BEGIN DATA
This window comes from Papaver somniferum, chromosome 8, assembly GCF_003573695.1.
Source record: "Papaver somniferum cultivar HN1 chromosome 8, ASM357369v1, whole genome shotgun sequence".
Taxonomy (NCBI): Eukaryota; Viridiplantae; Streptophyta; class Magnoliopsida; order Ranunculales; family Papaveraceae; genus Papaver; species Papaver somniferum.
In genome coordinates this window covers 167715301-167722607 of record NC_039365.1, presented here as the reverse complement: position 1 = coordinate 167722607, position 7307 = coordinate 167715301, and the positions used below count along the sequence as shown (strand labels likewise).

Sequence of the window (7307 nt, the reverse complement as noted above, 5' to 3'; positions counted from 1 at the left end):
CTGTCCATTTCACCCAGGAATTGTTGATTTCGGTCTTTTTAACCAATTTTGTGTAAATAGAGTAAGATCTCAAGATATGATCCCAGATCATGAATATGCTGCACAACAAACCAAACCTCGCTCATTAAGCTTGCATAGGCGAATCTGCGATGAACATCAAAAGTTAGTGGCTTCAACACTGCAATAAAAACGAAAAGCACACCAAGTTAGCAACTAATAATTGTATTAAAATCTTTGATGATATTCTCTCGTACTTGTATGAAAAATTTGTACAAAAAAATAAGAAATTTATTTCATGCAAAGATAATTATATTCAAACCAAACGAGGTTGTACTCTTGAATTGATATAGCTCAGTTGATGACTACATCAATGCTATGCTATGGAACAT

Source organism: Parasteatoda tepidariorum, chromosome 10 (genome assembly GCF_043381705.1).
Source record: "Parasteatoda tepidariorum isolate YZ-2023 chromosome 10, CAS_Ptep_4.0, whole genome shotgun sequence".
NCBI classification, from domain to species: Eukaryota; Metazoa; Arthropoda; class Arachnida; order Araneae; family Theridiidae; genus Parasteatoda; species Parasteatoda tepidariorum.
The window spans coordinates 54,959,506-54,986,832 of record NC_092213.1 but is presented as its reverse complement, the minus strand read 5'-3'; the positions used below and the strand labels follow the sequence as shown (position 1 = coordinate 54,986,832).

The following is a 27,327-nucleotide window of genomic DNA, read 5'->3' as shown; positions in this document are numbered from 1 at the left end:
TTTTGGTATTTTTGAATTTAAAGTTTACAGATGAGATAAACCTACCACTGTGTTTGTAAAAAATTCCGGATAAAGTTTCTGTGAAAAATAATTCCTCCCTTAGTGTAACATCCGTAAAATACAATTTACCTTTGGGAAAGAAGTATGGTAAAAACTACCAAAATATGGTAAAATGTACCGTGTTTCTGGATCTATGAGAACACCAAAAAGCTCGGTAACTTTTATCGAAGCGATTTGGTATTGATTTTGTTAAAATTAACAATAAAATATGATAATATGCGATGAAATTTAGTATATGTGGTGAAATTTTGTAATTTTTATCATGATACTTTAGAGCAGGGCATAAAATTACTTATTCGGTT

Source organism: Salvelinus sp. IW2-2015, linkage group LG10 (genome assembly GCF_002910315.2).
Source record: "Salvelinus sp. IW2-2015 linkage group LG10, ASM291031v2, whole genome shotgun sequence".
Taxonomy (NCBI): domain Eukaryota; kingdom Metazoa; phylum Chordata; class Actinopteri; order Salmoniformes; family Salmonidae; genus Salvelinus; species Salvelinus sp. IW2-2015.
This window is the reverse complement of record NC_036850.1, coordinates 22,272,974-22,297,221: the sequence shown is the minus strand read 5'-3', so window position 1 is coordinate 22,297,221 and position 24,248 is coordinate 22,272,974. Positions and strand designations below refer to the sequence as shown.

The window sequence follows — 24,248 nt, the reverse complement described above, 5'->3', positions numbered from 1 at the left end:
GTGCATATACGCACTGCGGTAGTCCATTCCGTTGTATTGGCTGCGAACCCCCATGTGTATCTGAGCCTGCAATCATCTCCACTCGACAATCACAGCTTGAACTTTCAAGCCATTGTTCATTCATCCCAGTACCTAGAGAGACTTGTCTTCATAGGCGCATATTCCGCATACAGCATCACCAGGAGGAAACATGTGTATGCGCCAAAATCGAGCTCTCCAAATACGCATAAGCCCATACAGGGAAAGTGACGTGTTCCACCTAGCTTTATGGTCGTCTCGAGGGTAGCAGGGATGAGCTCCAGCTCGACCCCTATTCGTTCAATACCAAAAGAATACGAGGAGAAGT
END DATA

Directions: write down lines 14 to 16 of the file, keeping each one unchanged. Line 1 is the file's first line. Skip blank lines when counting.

Source record: "Salvelinus sp. IW2-2015 linkage group LG10, ASM291031v2, whole genome shotgun sequence".
Taxonomy (NCBI): domain Eukaryota; kingdom Metazoa; phylum Chordata; class Actinopteri; order Salmoniformes; family Salmonidae; genus Salvelinus; species Salvelinus sp. IW2-2015.
This window is the reverse complement of record NC_036850.1, coordinates 22,272,974-22,297,221: the sequence shown is the minus strand read 5'-3', so window position 1 is coordinate 22,297,221 and position 24,248 is coordinate 22,272,974. Positions and strand designations below refer to the sequence as shown.